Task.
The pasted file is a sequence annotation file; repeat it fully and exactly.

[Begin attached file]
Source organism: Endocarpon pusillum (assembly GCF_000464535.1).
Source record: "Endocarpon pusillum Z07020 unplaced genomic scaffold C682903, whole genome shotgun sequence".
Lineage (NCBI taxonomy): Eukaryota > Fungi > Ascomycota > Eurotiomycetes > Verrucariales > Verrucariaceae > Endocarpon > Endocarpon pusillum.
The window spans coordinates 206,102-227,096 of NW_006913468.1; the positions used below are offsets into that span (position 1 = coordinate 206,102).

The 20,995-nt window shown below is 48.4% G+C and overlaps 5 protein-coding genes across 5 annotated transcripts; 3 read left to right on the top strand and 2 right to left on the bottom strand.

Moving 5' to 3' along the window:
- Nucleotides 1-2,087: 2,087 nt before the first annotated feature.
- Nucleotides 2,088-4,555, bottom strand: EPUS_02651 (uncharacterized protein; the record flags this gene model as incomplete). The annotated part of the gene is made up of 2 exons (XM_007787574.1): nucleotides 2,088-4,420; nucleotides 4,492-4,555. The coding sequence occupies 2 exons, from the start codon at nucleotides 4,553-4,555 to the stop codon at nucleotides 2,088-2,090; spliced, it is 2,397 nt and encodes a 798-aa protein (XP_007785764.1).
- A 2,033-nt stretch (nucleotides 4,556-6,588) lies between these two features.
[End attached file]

Source organism: Endocarpon pusillum (assembly GCF_000464535.1).
Source record: "Endocarpon pusillum Z07020 unplaced genomic scaffold C682903, whole genome shotgun sequence".
Lineage (NCBI taxonomy): Eukaryota > Fungi > Ascomycota > Eurotiomycetes > Verrucariales > Verrucariaceae > Endocarpon > Endocarpon pusillum.
The window spans coordinates 206,102-227,096 of NW_006913468.1; the positions used below are offsets into that span (position 1 = coordinate 206,102).

The 20,995-nt window shown below is 48.4% G+C and overlaps 5 protein-coding genes across 5 annotated transcripts; 3 read left to right on the top strand and 2 right to left on the bottom strand.

Moving 5' to 3' along the window:
- Nucleotides 1-2,087: 2,087 nt before the first annotated feature.
- Nucleotides 2,088-4,555, bottom strand: EPUS_02651 (uncharacterized protein; the record flags this gene model as incomplete). The annotated part of the gene is made up of 2 exons (XM_007787574.1): nucleotides 2,088-4,420; nucleotides 4,492-4,555. The coding sequence occupies 2 exons, from the start codon at nucleotides 4,553-4,555 to the stop codon at nucleotides 2,088-2,090; spliced, it is 2,397 nt and encodes a 798-aa protein (XP_007785764.1).
- A 2,033-nt stretch (nucleotides 4,556-6,588) lies between these two features.